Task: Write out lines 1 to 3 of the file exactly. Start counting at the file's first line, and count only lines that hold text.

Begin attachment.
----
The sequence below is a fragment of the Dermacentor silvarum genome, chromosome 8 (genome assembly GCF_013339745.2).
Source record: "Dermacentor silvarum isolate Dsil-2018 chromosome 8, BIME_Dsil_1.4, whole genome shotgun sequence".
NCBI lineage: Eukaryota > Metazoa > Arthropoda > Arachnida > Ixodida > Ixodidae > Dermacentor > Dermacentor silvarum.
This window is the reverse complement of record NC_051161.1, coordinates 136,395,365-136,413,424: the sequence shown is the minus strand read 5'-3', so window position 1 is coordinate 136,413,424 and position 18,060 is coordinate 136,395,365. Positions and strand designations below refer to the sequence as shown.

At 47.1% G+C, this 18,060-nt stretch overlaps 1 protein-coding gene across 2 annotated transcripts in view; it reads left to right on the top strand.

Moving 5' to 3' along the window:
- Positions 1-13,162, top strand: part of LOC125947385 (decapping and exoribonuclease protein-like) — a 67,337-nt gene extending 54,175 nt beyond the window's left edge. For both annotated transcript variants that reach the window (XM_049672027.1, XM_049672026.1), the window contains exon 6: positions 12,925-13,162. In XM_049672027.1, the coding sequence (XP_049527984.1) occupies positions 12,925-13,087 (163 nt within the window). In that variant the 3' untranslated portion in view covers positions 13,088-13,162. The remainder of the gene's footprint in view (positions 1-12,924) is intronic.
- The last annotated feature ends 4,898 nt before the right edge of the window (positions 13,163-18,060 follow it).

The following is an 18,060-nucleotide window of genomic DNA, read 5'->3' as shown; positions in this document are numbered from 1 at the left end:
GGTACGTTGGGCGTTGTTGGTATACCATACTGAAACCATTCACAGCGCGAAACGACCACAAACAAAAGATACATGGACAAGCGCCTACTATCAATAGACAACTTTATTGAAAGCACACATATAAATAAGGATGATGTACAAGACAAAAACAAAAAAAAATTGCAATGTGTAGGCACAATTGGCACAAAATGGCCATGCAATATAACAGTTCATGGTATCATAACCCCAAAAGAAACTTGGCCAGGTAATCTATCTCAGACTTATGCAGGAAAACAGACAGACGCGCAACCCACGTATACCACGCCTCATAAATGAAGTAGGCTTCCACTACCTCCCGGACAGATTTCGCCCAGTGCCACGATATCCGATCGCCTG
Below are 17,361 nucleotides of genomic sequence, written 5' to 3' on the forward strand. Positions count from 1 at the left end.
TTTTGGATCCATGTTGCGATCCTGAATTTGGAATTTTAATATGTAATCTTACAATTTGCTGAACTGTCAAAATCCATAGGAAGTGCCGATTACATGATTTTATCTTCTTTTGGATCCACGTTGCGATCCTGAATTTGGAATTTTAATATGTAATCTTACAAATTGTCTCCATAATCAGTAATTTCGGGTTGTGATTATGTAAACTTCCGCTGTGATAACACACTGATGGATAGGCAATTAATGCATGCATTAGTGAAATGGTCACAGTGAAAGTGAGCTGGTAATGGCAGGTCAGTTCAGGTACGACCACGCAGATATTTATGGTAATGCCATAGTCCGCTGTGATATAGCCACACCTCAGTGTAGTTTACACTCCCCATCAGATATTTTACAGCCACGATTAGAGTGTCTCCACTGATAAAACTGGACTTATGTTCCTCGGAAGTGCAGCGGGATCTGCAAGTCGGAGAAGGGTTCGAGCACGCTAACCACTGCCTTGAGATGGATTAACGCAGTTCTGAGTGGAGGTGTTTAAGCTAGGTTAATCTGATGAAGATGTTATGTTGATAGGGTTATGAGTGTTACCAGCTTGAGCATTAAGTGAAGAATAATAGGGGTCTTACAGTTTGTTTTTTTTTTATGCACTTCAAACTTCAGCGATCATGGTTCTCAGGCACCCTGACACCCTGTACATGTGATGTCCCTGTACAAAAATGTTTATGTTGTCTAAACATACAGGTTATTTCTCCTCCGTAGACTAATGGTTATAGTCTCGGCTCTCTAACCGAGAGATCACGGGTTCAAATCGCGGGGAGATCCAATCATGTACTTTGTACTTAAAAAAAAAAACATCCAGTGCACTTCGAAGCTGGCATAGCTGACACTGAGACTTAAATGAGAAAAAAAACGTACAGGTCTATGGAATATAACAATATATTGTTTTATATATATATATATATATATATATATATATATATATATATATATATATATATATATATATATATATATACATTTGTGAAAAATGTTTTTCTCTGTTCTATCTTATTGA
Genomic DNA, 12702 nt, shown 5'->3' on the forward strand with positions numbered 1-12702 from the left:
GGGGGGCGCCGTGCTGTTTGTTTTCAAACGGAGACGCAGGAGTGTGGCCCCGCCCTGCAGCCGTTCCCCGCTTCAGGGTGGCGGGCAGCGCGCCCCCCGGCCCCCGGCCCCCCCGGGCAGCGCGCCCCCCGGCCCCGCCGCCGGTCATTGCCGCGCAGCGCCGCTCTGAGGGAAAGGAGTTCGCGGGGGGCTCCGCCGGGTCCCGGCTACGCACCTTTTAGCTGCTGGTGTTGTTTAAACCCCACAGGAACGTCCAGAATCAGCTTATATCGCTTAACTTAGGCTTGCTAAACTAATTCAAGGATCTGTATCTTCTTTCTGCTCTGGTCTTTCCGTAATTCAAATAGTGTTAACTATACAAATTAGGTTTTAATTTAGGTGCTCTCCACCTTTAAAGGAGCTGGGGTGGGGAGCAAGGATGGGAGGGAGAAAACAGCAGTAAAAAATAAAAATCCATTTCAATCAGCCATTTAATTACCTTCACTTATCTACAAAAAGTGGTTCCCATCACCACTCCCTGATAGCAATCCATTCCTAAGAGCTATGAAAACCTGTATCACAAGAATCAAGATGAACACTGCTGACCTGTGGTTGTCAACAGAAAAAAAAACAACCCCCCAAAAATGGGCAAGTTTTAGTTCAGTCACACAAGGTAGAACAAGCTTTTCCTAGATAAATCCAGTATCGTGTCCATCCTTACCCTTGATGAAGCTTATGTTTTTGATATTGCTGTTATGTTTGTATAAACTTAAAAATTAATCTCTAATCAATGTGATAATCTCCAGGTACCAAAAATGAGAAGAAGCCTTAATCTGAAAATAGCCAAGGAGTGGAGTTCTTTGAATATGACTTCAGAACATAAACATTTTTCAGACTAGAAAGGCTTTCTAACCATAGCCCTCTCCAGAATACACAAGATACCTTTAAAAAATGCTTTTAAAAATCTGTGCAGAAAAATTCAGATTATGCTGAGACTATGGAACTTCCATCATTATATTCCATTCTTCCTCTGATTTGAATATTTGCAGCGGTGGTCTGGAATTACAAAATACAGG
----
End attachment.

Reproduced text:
The sequence below is a fragment of the Dermacentor silvarum genome, chromosome 8 (genome assembly GCF_013339745.2).
Source record: "Dermacentor silvarum isolate Dsil-2018 chromosome 8, BIME_Dsil_1.4, whole genome shotgun sequence".
NCBI lineage: Eukaryota > Metazoa > Arthropoda > Arachnida > Ixodida > Ixodidae > Dermacentor > Dermacentor silvarum.